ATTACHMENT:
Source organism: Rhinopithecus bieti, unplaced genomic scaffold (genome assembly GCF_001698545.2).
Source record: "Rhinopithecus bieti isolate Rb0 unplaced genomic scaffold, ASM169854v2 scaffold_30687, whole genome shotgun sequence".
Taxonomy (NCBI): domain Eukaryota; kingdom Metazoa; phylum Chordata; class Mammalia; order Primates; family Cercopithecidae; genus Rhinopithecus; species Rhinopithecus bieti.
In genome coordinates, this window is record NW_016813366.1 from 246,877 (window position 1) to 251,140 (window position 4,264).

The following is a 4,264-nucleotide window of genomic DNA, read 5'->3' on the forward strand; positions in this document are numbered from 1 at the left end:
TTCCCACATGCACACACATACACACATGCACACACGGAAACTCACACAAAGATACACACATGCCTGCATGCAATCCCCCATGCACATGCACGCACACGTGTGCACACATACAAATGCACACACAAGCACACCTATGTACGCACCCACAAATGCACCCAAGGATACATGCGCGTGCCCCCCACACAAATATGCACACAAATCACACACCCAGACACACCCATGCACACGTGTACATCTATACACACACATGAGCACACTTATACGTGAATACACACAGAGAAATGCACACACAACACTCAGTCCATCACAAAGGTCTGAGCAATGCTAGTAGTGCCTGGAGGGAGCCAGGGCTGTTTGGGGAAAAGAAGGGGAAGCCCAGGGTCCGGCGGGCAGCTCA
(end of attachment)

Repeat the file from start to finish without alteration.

Source organism: Rhinopithecus bieti, unplaced genomic scaffold (genome assembly GCF_001698545.2).
Source record: "Rhinopithecus bieti isolate Rb0 unplaced genomic scaffold, ASM169854v2 scaffold_30687, whole genome shotgun sequence".
Taxonomy (NCBI): domain Eukaryota; kingdom Metazoa; phylum Chordata; class Mammalia; order Primates; family Cercopithecidae; genus Rhinopithecus; species Rhinopithecus bieti.
In genome coordinates, this window is record NW_016813366.1 from 246,877 (window position 1) to 251,140 (window position 4,264).

The following is a 4,264-nucleotide window of genomic DNA, read 5'->3' on the forward strand; positions in this document are numbered from 1 at the left end:
TTCCCACATGCACACACATACACACATGCACACACGGAAACTCACACAAAGATACACACATGCCTGCATGCAATCCCCCATGCACATGCACGCACACGTGTGCACACATACAAATGCACACACAAGCACACCTATGTACGCACCCACAAATGCACCCAAGGATACATGCGCGTGCCCCCCACACAAATATGCACACAAATCACACACCCAGACACACCCATGCACACGTGTACATCTATACACACACATGAGCACACTTATACGTGAATACACACAGAGAAATGCACACACAACACTCAGTCCATCACAAAGGTCTGAGCAATGCTAGTAGTGCCTGGAGGGAGCCAGGGCTGTTTGGGGAAAAGAAGGGGAAGCCCAGGGTCCGGCGGGCAGCTCA